The heat of summer is past, New Mexico's beautiful winter hasn't arrived, and in September it's shirt-sleeve weather: sunny and pleasant. We have driven up to Santa Fe from Albuquerque on Thursday, the first day of Fiesta de Santa Fe, heralded by the burning of Zozobra.
As far as we're concerned, this is the highlight of la fiesta. Just after dusk, a 50-foot effigy called Zozobra will be burned in the central park, accompanied by dancers and drumbeats. Zozobra is also known as "old-man gloom". Santa Feans believe that when he is burned, all of your troubles go up in smoke with him. However, depending on who you talk to, there will be no troubles either for the next five days or in the coming year.
On an elevated structure at one side of the park stands this year's Zozobra. He has big ears and wears a bow-tie and a scowling expression. This year he also wears something new: cufflinks made from pizza pans. Over the past two weeks, the massive paper effigy has been constructed in a 4-H barn on the Santa Fe fairgrounds. Basically, he's a muslin figure stuffed with shredded paper. Before he's strung up, his head and part of his insides are laced with explosives. Once mounted, he's secured by stout steel cables to a sixty-foot metal pole and a twelve-foot crossbar. The steel wires attached to his arms, head and mouth allow the puppet's movements to be manipulated from the ground. Though Zozobra has been designed and built as a marionette puppet, until dark he will remain a motionless, sullen, spectator towering above the happy festivities.
Kiwanian Dan Clavio reads this year's proclamation of the death of Old Man Gloom: "Zozobra, for being a hideous 50-foot bogeyman, a toothless, empty-headed façade with no guts, no legs, but lots of noise and growling, for scaring the children of Santa Fe and making dogs howl at the moon!"
This fire dance was originally performed by Jacques Cartier, a dancer from the east who was the official fire dancer at Zozobra for over 30 years. We learn later by watching a video presentation on the history of Zozobra at the New Mexico History Museum in the Governor's Palace on the Plaza. "It damn near killed me half a dozen times," Cartier says on the museum video, and he even broke both ankles "thank God, not at the same time." Cartier also supervised the little gloomies. Cartier says the idea of Zozobra "grew out of a gang of Santa Fe deep-thinkers who met in something called 'Society of Quien Sabe'?" (Who knows?) He says they "met once a month", and membership was based on "how well you could tell yarns."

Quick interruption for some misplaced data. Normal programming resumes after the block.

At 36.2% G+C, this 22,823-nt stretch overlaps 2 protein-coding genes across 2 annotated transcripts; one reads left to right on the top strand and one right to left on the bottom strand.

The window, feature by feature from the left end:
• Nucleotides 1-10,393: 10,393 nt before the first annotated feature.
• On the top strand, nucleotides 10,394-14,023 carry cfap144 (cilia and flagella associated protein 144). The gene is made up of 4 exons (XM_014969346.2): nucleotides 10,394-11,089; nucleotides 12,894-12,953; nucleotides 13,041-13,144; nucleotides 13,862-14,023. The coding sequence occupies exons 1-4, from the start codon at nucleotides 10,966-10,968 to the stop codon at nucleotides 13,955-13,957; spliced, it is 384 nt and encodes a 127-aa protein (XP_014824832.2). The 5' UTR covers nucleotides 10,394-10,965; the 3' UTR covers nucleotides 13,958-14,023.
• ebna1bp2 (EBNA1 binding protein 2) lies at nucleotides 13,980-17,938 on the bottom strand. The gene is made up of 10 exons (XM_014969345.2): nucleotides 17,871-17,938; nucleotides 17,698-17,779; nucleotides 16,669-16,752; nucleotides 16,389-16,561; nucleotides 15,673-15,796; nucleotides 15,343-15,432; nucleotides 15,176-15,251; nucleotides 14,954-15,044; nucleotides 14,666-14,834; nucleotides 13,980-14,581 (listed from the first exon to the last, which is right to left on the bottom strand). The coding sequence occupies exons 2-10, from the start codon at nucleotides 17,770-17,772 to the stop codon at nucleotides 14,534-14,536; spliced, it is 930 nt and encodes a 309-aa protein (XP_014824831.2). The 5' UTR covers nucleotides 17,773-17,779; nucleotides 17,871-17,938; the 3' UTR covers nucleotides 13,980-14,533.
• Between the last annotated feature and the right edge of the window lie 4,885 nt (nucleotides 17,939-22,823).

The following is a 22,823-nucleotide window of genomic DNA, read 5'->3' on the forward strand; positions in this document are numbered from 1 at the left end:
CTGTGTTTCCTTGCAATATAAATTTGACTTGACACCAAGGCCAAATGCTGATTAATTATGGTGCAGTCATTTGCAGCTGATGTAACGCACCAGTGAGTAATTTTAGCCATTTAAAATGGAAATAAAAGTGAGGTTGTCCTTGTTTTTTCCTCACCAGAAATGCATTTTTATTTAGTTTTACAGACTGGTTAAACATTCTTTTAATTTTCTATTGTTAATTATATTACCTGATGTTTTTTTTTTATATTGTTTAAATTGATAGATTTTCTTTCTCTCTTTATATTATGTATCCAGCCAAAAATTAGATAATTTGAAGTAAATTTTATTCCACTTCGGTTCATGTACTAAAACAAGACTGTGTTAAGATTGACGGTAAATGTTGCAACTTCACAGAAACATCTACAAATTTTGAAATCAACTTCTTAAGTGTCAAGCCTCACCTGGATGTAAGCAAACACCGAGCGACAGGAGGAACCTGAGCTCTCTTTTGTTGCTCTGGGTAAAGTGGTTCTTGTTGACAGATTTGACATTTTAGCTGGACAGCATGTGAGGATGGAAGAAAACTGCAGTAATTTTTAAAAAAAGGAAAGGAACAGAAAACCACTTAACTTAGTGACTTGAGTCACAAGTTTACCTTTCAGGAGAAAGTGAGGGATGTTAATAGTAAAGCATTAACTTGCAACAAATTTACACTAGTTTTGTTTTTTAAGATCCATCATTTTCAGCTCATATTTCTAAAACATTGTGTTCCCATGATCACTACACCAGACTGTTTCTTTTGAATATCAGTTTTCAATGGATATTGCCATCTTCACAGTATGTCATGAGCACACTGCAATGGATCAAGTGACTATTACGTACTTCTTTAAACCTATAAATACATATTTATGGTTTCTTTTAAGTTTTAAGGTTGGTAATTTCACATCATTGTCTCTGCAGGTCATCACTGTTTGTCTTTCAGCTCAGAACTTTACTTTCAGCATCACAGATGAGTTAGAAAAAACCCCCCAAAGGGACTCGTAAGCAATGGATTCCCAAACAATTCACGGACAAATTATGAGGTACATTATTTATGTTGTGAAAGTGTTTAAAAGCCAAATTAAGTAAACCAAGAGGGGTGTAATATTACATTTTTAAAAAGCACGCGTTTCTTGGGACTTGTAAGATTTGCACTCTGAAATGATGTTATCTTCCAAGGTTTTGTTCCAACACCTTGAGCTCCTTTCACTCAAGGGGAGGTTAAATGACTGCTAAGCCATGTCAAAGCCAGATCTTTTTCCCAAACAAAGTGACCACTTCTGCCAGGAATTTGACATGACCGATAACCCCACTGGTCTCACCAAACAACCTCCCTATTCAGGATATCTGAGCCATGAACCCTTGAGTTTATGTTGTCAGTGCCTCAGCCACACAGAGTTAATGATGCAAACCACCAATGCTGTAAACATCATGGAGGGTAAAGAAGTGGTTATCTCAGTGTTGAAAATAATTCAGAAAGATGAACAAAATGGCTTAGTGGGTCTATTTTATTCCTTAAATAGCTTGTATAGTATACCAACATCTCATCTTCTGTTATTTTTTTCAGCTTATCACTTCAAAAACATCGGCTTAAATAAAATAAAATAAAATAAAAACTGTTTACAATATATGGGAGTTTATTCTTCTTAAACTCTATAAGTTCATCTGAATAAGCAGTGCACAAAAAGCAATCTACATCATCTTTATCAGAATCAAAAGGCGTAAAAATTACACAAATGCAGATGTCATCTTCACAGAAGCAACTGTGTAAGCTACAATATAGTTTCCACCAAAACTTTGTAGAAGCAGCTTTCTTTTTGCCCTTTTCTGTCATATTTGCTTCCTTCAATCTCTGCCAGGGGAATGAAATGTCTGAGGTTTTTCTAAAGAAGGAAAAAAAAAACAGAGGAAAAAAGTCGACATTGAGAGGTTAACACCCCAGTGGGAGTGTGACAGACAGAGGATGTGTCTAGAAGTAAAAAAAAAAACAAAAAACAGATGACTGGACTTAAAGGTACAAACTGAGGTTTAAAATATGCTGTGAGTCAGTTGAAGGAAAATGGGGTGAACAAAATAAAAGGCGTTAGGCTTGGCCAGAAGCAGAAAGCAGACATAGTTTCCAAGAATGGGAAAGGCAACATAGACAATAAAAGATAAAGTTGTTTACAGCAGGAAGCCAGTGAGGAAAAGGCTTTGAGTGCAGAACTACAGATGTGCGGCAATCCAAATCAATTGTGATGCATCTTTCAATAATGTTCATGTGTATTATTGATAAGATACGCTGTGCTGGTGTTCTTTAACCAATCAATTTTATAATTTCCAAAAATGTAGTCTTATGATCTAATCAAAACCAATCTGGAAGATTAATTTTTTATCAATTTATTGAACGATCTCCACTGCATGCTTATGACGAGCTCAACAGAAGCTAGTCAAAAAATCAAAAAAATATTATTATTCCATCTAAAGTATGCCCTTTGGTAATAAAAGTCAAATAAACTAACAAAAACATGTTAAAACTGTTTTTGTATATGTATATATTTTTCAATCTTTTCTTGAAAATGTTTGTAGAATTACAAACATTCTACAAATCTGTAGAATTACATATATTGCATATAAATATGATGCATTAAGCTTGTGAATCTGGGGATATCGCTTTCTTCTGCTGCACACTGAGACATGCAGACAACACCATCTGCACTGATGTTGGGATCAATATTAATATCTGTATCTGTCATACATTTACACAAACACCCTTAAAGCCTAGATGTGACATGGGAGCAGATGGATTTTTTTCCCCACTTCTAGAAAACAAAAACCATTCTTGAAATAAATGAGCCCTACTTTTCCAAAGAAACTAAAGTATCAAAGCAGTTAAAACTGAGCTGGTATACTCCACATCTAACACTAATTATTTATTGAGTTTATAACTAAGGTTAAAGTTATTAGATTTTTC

On the museum video, author Tony Hillerman says, "Zozobra provided a more diverse and light-hearted side of fiesta; an affigy to be burned at fiesta. Whether or not it's true, it's a great idea."
Santa Fe, the oldest capital city in the U.S., was called the "City of the Holy Faith" by the Spanish in the seventeenth century. At the time Spanish soldiers, officials, and Franciscan missionaries struggled to conquer and convert the native Pueblo Indians. In a massive revolt, the Indians attacked and nearly burned all of Santa Fe to the ground. But in 1692, Don Diego de Vargas led a bloodless siege that enabled him to enter the city and take it back for the Spanish without firing a single shot. An annual religious fiesta in honor of Our Lady of Peace and honoring Vargas' reconquest was established in 1712, and La Fiesta de Santa Fe remains the oldest such continuing event in the U.S.
By the time the torch is lit, as many as 25,000 people have gathered on the open field chanting, "Burn 'imburn 'imburn 'im!" Zozobra waves his arms, shakes his head from side to side, and emits a loud, eerie, groaning howl.
Harold Gans, the "voice" of Zozobra is also interviewed on the museum video. "I've been involved in my whole adult life," he says. "It's something nobody else does."
Feature and photos by Carolyn Proctor, Las Vegas Jetsetters Magazine Correspondent.